quality -- Decline began soon after market expansion -- poor synthetic dyes, lower quality yarns, lack of workmanship -- all due to commercialism. At the end of the 19th century normal Turkmen practice involved use of imported dyestuffs from Persia and Khiva;  in consequence, the Russian imposition of a high tariff in 1890 on Persian goods  had the unintended effect of accelerating the adoption of synthetic dyestuffs.
Its close companion was a scarcity of good quality therefore older rugs. Beginning in the last decade of the 19th c. the travel accounts regularly lament this disappearance; typical would be “old specimens are now almost unprocurable and fetch huge prices, but the examples which may still be had are eagerly bought up.” 
This problem was also noted by kustar’ program personnel and by the Imperial and Turkmen carpet authors. Onset generally pegged at 1900; Turkmens (such as one writing in 1926) would mark the beginning as “1.5 or one decade” ago. Semenov c. 1910 (in Dudin’s view the most knowledgeable author) remarked that natural dyes were the norm “until fifteen or ten years before” and summed rug woes with the usual litany of fading, running, “withering”,“not particularly good weaving and crude coloration”, such rugs being prepared “exclusively for the European trade”.
At the same time I. I. Geier’s similar view was that high demand had lowered quality in the pursuit of “big money”, put the blame on aniline dyes, and recommended the creation of training studios for young women in order to improve quality. Judgments were harsher somewhat later: “…the lowering of artistic quality. Old designs are being forgotten, and kustary use now not only designs that are far more simple, but, even worse, designs that they copy from factory-made rugs.” 
The Soviets continued kustary support. There had been“great decay” in carpet-making during the war years (WWI and ensuing civil war), “but in the next two years started to reestablish itself rapidly, particularly in the last year.” The total of kustary carpet makers was 10,695 -- 70% in hamlets, 30% in urban settings, 70% female. Some additional numbers were for artels -- in 1926, 20; in 1927, 69; individuals participating in cooperatives in 1926, 463, 4.3% of the total; in 1927, 4,872, 46% the total. Artel could mean either cooperative marketing or a common work site, probably initially the former, then trending to the latter.. Carpet export statistics also reflect this growth ; in thousands of sq. meters, 1926 – 1.5; 1927 – 6.0; 1928 – 17.0.
ASHKABAD DISTRICT 
The Akhal (white spring) oasis was the district’s heart. The area was agricultural -- truck gardens of melons, cucumbers, pumpkins, cereals, sorghum, some silk -- and also the site of carpet and palas production, the western anchor of a weaving belt which stretched eastward from the village of Kelyat with increasing density to Merv.  Principal settlements were Ashkabad town, the district hub, and Kizil Arvat (beautiful maiden).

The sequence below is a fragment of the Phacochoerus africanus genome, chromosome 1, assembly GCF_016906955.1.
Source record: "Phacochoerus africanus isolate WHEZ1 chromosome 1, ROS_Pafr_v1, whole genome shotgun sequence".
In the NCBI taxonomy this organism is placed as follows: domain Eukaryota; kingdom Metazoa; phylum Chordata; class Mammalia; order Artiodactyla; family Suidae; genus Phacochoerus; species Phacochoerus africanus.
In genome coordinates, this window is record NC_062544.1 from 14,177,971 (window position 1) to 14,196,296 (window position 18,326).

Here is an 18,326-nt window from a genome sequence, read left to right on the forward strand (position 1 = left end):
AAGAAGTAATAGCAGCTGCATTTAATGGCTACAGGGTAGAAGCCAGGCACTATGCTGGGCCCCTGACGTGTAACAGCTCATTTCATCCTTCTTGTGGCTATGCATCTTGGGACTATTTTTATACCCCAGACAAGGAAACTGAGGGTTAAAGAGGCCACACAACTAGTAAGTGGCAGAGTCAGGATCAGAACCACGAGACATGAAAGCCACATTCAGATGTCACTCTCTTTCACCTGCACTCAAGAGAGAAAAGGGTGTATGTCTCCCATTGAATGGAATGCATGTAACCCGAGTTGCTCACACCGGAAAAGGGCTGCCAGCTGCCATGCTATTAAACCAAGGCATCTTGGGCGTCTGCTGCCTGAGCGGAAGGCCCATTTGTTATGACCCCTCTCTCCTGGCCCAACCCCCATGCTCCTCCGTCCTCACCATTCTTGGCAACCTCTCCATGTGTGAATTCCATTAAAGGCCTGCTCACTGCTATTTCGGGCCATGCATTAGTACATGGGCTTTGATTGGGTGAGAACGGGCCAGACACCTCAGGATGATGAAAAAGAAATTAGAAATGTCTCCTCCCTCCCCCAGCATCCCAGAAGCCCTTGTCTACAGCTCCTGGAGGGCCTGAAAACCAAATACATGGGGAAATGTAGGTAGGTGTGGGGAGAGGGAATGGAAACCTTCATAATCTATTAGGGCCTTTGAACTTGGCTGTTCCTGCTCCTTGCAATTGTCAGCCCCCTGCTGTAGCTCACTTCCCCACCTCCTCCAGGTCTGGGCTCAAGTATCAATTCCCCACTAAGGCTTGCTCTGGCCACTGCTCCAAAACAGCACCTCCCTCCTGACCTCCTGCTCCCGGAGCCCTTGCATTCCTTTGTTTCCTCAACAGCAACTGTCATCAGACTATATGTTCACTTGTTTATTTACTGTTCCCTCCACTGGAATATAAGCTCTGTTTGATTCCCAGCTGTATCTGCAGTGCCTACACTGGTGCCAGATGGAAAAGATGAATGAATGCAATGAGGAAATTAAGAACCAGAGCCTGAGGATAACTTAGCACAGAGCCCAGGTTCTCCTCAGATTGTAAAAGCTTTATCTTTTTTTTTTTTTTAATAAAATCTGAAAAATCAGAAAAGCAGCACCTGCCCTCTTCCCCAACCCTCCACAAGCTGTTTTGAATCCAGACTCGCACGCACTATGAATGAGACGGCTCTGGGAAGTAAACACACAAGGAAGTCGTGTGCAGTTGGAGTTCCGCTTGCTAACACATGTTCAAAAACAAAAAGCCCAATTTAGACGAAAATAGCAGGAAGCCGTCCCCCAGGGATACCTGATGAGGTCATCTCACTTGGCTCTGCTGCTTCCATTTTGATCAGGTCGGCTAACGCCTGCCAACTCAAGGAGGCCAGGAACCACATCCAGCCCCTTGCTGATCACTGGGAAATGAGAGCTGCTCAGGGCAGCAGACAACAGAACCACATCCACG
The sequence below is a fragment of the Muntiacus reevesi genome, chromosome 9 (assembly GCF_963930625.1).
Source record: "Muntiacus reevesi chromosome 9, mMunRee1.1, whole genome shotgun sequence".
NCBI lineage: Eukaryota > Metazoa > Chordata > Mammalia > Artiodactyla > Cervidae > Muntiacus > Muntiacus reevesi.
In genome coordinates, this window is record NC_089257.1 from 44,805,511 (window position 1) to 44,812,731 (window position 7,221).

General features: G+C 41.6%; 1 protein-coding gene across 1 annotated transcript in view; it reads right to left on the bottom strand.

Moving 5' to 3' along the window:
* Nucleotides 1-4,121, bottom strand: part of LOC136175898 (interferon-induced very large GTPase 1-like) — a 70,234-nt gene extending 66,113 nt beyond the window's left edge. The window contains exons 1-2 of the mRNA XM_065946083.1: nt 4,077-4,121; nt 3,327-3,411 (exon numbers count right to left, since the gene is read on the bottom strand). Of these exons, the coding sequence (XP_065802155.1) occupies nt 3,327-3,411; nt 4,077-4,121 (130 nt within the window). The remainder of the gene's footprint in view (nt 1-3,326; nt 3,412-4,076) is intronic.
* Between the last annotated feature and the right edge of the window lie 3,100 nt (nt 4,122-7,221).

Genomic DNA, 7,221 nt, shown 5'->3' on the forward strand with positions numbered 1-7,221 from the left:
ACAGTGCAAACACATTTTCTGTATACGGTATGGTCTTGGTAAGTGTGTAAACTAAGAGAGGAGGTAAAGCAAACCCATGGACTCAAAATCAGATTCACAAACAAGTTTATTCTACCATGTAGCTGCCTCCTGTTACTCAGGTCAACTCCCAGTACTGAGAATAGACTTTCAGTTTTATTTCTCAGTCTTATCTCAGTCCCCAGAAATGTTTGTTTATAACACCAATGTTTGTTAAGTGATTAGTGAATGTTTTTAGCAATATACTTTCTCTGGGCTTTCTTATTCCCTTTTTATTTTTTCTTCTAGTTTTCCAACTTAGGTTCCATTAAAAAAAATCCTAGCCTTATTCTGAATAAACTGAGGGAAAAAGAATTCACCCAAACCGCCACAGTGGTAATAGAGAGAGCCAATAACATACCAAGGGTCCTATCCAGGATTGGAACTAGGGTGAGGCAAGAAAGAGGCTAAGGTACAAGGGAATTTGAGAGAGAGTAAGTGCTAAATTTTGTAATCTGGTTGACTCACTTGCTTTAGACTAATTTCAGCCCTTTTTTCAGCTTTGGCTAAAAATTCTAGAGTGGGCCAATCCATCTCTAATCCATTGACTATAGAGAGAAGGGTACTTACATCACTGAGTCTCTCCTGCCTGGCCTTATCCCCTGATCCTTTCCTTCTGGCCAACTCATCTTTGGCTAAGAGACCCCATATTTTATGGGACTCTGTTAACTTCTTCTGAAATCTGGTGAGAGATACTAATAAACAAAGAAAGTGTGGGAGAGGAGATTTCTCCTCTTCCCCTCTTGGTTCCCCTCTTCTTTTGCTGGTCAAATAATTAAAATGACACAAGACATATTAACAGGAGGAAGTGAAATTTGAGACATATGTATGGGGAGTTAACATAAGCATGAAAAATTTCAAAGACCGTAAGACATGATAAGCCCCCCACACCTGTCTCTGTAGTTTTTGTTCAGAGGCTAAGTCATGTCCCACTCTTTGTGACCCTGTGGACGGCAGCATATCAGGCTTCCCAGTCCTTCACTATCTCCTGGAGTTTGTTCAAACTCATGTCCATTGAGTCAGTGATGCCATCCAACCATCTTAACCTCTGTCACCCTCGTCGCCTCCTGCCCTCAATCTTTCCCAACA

Ashkabad at the end of the 19th century was Tekke, the end result of a long process. Until the 18th century there were seven major and five subordinate Turkmen groups living as mixed populations in at least six villages and eight hamlets, with additional smaller mixed settlements in outlying areas. Tekke penetration beginning in the 18th century led to the departure of Emreli, Ali-ili, and Karadashli groups for Khiva, although vestiges remained. The two Tekke wings, Tokhamysh and Utamysh, were divided into numerous large and small associations.
Felkersham tells about an individual who when at Geok Tepe in 1878 purchased a palas from a Salor khan, horsemen arrayed on a blue-black ground purportedly returning from a raid. (Similar compositions are on Caucasia’s shadda.)
The Tekkes of Akhal were able weavers, using recognizable designs which some travellers of the late 1880’s could distinguish from those of Merv. At this time Akhal carpets were complimented for fineness and durability, along with high quality felt saddle-covers made as dowry items, and excellent embroideries (burundjuks). Only red and yellow dyes were made locally.
A day after the storming of Geok Tepe in 1881 a trader, Gurovitch, “assisted in the pillage” and bought “a large number of valuable carpets” from the soldiers, which were then confiscated by military authorities. The 28 sketches in Astaf’ev's 1885 portfolio of “Akhal Tekke” carpet designs, which initiated their popularity in European Russia, was thought by Semenov to have been made “with utmost accuracy”, but since some carpets possibly were present as booty, a few motifs might not be Tekke.  It is nonetheless quite appropriate to view the book as Akhal designs.